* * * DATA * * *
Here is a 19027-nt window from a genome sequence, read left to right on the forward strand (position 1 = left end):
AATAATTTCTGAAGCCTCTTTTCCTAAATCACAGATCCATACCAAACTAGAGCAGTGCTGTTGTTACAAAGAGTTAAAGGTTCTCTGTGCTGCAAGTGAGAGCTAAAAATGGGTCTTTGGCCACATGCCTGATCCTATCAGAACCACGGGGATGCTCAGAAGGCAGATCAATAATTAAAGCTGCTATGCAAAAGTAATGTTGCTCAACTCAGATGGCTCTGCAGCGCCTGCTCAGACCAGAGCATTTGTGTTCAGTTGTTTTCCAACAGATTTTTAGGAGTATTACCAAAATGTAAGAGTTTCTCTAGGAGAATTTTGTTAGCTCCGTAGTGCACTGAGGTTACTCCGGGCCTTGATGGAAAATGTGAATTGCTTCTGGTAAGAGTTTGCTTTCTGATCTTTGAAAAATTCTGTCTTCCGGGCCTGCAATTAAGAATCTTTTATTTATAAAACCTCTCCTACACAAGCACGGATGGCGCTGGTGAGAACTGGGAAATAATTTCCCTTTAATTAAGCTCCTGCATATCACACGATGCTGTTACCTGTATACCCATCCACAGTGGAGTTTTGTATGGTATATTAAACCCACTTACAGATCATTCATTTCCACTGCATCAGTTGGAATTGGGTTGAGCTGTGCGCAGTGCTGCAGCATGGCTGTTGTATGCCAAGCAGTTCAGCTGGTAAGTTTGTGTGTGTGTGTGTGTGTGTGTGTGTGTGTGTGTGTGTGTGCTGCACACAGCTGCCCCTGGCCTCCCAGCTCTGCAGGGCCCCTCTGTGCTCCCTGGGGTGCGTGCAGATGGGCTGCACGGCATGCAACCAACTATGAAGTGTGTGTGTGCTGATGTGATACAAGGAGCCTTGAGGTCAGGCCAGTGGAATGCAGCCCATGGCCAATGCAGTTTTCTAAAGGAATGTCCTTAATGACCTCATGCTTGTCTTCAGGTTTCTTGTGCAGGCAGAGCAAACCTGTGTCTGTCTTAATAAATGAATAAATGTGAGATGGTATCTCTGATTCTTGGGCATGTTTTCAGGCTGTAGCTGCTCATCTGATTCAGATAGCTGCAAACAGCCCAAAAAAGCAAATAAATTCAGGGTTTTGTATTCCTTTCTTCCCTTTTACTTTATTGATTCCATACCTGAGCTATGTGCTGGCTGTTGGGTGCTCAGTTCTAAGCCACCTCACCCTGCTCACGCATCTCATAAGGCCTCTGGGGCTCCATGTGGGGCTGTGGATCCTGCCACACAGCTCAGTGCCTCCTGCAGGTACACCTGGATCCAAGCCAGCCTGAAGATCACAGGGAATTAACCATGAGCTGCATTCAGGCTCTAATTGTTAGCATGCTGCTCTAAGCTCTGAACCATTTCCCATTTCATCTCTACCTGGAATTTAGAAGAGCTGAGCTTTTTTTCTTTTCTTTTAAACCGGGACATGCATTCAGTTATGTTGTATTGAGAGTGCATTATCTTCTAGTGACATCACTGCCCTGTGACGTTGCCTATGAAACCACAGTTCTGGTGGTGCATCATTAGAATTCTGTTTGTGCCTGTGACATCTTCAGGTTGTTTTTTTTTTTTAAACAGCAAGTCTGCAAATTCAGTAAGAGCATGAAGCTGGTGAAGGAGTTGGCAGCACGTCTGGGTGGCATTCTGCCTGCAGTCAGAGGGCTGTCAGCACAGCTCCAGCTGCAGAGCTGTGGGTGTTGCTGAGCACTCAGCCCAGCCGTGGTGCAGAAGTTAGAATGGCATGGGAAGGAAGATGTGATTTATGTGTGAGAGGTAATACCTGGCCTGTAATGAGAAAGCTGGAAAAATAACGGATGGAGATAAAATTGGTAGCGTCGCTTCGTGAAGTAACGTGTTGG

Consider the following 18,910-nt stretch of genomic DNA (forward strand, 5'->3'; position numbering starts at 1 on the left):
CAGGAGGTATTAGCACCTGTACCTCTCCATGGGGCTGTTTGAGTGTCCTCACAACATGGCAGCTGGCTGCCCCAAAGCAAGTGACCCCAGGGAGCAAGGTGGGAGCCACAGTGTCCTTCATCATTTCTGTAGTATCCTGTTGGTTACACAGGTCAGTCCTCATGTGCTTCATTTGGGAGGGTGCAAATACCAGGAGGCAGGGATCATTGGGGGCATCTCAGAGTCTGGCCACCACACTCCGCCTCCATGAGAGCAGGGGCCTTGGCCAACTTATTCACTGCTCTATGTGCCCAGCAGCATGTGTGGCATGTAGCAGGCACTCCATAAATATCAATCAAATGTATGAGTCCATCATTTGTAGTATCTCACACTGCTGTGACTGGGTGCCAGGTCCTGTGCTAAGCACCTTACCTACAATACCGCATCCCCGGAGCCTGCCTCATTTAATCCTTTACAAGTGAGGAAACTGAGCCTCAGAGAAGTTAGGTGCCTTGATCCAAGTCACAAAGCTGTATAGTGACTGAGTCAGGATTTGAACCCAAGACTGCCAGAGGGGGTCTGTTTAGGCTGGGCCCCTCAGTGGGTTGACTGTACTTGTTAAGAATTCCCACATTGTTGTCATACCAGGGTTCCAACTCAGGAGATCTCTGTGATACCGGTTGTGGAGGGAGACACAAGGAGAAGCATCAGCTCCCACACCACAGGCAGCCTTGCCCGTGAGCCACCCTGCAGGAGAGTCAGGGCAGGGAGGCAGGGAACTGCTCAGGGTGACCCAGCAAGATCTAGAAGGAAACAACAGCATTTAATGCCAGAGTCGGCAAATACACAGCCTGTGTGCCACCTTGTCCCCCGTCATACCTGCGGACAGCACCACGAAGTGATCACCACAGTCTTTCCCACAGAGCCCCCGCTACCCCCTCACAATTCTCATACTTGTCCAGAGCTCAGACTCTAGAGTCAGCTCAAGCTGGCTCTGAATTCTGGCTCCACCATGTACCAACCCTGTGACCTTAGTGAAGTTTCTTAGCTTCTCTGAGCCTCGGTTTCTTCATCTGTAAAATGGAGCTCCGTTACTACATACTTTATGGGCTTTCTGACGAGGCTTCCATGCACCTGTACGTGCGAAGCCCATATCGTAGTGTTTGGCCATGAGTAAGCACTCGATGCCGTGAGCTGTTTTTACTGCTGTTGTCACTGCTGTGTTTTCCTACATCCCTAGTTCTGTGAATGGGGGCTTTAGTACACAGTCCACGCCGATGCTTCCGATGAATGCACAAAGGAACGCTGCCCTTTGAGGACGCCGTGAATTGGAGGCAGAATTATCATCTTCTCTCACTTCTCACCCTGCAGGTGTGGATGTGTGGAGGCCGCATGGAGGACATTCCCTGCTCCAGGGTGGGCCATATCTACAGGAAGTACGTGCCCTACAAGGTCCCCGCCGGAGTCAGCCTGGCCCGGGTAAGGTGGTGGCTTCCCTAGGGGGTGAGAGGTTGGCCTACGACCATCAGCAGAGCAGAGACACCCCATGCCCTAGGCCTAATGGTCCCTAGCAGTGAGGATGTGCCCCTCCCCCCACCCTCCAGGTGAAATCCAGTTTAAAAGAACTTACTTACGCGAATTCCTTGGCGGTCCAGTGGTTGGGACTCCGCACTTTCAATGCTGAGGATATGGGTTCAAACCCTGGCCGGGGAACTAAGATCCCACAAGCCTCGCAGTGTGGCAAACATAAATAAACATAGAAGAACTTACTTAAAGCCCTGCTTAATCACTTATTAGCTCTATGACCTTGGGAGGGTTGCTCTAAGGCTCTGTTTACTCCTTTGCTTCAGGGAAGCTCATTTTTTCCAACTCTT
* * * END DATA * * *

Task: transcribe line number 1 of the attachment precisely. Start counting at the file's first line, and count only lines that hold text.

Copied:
Here is a 19027-nt window from a genome sequence, read left to right on the forward strand (position 1 = left end):